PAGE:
The use of a single drop of nepafenac 0.3% suspension has shown in a trial to be an effective pain reducer post-intravitreal injection at both 6-hour and 24-hour points.
Richard Kaplan, MD
Although topical non-steroidal anti-inflammatory drugs (NSAIDs) and pressure patching have been the traditional pain reduction routes for patients following an intravitreal injection, a single eye drop may be more successful.
The use of nepafenac 0.3% suspension drops has proven to be a significantly effective pain reducer post-intravitreal injection at both the 6-hour and 24-hour points compared to placebo, according to new data presented at the American Society of Retina Specialists (ASRS) 36th Annual Meeting in Vancouver, British Columbia.
Led by Richard Kaplan, MD, from the New York Eye and Ear Infirmary of Mount Sinai in New York, New York, a group of researchers prospectively assessed the pain levels of 56 eyes from 56 patients set to receive injections of either bevacizumab (Avastin, Genentech), aflibercept (Eyelea, Regeneron), or ranibizumab (Lucentis, Genentech), as measured by Numeric Pain Rating Scale (NSPS) scores (range, 1 to 10) at 6 and 24 hours after the injection. Kaplan and colleagues noted that “since pain scores were significantly non-normal, data were analyzed using a non-parametric randomization-based analysis of covariance.”
Patients were randomized to receive either a single drop of nepafenac 0.3% (n = 19), a pressure patch for 2 hours after injection (n = 18), or a single drop of preservative-free tears as the control group (n = 19). In total, 11 patients had age-related macular degeneration, 34 had a diagnosis of diabetic macular edema, and 9 had retinal vein occlusion.
Those receiving the nepafenac drop reported raw NSPS pain scores of 0.8 ±0.3 at the 6-hour mark, lower than both the 1.3 ±0.4 and 2.5 ±06 recorded with placebo and the pressure patch, respectively (P = .0753). At the 24-hour mark, the nepafenac group’s score dropped to 0.1 ±0.1, in comparison with 0.4 ±0.2 and 0.9 ±0.4 for the control and pressure patch groups, respectively (P = .0477). When utilizing Dwass-Steel-Critchlow-Fligner (DSCF) multiple pairwise comparison testing, the raw NSPS scores were significantly different (P = .0385) between nepafenac compared with placebo.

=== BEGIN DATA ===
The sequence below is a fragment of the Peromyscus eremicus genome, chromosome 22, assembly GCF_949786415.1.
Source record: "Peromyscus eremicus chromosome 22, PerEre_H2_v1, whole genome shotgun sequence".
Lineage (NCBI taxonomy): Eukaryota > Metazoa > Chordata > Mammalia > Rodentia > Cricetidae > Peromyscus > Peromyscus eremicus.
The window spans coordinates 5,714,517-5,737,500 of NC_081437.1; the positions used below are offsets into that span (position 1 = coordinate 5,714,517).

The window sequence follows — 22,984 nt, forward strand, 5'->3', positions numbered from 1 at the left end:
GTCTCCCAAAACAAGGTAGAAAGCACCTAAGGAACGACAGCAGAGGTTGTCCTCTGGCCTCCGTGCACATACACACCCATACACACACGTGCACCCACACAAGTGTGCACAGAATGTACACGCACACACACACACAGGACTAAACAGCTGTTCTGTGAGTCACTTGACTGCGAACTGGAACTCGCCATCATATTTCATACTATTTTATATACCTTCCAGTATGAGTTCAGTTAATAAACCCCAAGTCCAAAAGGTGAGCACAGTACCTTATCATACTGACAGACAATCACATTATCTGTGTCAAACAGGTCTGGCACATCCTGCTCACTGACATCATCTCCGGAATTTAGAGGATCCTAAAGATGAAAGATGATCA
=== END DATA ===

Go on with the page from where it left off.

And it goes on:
“After controlling for age, gender, number of prior injections, and physician administering the injection, patients in the nepafenac group had significantly lower pain scores than those in the control group at 6 hours (-1.3 ±0.6; P = .047) and 24 hours (-0.7 ±0.3; P = .047),” Kaplan and colleagues wrote. Additionally, in comparison to the patch group, the nepafenac group reported lower adjusted NSPS scores at 6 hours (-1.27 ±0.64 compared to -0.78 ±0.67; P <.05) and 24 hours post-injection (-0.66 ±0.33 compared to -0.37 ±0.35; P <.05).
Although the group administered pressure patching had lower pain scores than the control cohort, it was not statistically significant at 6 hours (P = 0.24) or 24 hours (P = 0.29). When comparing pain scores for those given nepafenac and the patch, no significant difference was observed at either time point (6 hours, P = .16; 24 hours, P = .08). It was also noted that women reported higher pain scores (P = .016).
Kaplan and colleagues noted that “pain negatively impacts the patient’s experience,” and with treatment burden already dominating concerns in the retinal community, the pain reduction is welcome—as long as the therapies remain unaffected. They concluded that “more studies are needed to determine the most effective method to maximize the patient’s experience without sacrificing outcome.”
The study, “Pain Control Following Intravitreal Injection Using Topical Nepafenac 0.3% or Pressure Patching: A Prospective, Randomized, Placebo-Controlled Trial,” was presented at ASRS.
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